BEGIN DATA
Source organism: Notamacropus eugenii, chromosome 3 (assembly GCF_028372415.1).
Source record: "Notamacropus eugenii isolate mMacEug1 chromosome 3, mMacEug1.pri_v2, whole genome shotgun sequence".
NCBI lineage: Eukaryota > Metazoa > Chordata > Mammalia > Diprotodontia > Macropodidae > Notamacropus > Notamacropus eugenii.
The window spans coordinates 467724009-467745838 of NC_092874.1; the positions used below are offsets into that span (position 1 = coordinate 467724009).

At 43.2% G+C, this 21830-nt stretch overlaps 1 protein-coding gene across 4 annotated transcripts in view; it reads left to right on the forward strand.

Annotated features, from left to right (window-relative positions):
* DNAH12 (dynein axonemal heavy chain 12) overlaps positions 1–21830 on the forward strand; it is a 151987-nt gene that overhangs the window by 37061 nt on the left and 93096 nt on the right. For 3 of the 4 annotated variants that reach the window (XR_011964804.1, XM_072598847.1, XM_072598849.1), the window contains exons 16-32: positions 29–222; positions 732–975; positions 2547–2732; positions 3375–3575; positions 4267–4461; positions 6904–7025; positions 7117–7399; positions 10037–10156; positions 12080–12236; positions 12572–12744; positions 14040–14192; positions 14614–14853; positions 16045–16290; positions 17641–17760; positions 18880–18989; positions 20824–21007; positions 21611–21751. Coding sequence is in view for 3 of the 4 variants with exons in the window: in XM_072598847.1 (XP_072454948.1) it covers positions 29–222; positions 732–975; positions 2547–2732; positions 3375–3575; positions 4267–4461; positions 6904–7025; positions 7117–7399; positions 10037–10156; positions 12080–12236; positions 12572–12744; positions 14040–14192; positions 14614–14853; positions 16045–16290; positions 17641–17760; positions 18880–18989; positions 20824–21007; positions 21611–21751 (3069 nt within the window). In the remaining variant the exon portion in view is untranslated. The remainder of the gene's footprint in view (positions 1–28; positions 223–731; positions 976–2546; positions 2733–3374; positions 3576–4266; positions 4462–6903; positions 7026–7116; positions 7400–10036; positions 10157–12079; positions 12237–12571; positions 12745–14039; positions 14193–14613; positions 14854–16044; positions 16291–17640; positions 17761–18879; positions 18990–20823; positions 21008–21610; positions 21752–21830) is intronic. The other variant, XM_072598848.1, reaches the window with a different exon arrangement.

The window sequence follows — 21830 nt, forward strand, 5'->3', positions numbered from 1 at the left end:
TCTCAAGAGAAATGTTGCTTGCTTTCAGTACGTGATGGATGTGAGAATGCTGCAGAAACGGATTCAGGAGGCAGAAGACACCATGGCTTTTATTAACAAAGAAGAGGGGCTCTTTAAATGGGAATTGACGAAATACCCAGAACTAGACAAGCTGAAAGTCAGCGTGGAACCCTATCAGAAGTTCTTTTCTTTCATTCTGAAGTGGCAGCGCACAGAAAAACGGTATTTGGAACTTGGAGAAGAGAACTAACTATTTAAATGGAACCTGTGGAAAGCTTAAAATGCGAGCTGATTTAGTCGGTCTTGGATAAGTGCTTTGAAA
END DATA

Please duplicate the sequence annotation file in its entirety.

Source organism: Notamacropus eugenii, chromosome 3 (assembly GCF_028372415.1).
Source record: "Notamacropus eugenii isolate mMacEug1 chromosome 3, mMacEug1.pri_v2, whole genome shotgun sequence".
NCBI lineage: Eukaryota > Metazoa > Chordata > Mammalia > Diprotodontia > Macropodidae > Notamacropus > Notamacropus eugenii.
The window spans coordinates 467724009-467745838 of NC_092874.1; the positions used below are offsets into that span (position 1 = coordinate 467724009).

At 43.2% G+C, this 21830-nt stretch overlaps 1 protein-coding gene across 4 annotated transcripts in view; it reads left to right on the forward strand.

Annotated features, from left to right (window-relative positions):
* DNAH12 (dynein axonemal heavy chain 12) overlaps positions 1–21830 on the forward strand; it is a 151987-nt gene that overhangs the window by 37061 nt on the left and 93096 nt on the right. For 3 of the 4 annotated variants that reach the window (XR_011964804.1, XM_072598847.1, XM_072598849.1), the window contains exons 16-32: positions 29–222; positions 732–975; positions 2547–2732; positions 3375–3575; positions 4267–4461; positions 6904–7025; positions 7117–7399; positions 10037–10156; positions 12080–12236; positions 12572–12744; positions 14040–14192; positions 14614–14853; positions 16045–16290; positions 17641–17760; positions 18880–18989; positions 20824–21007; positions 21611–21751. Coding sequence is in view for 3 of the 4 variants with exons in the window: in XM_072598847.1 (XP_072454948.1) it covers positions 29–222; positions 732–975; positions 2547–2732; positions 3375–3575; positions 4267–4461; positions 6904–7025; positions 7117–7399; positions 10037–10156; positions 12080–12236; positions 12572–12744; positions 14040–14192; positions 14614–14853; positions 16045–16290; positions 17641–17760; positions 18880–18989; positions 20824–21007; positions 21611–21751 (3069 nt within the window). In the remaining variant the exon portion in view is untranslated. The remainder of the gene's footprint in view (positions 1–28; positions 223–731; positions 976–2546; positions 2733–3374; positions 3576–4266; positions 4462–6903; positions 7026–7116; positions 7400–10036; positions 10157–12079; positions 12237–12571; positions 12745–14039; positions 14193–14613; positions 14854–16044; positions 16291–17640; positions 17761–18879; positions 18990–20823; positions 21008–21610; positions 21752–21830) is intronic. The other variant, XM_072598848.1, reaches the window with a different exon arrangement.

The window sequence follows — 21830 nt, forward strand, 5'->3', positions numbered from 1 at the left end:
TCTCAAGAGAAATGTTGCTTGCTTTCAGTACGTGATGGATGTGAGAATGCTGCAGAAACGGATTCAGGAGGCAGAAGACACCATGGCTTTTATTAACAAAGAAGAGGGGCTCTTTAAATGGGAATTGACGAAATACCCAGAACTAGACAAGCTGAAAGTCAGCGTGGAACCCTATCAGAAGTTCTTTTCTTTCATTCTGAAGTGGCAGCGCACAGAAAAACGGTATTTGGAACTTGGAGAAGAGAACTAACTATTTAAATGGAACCTGTGGAAAGCTTAAAATGCGAGCTGATTTAGTCGGTCTTGGATAAGTGCTTTGAAA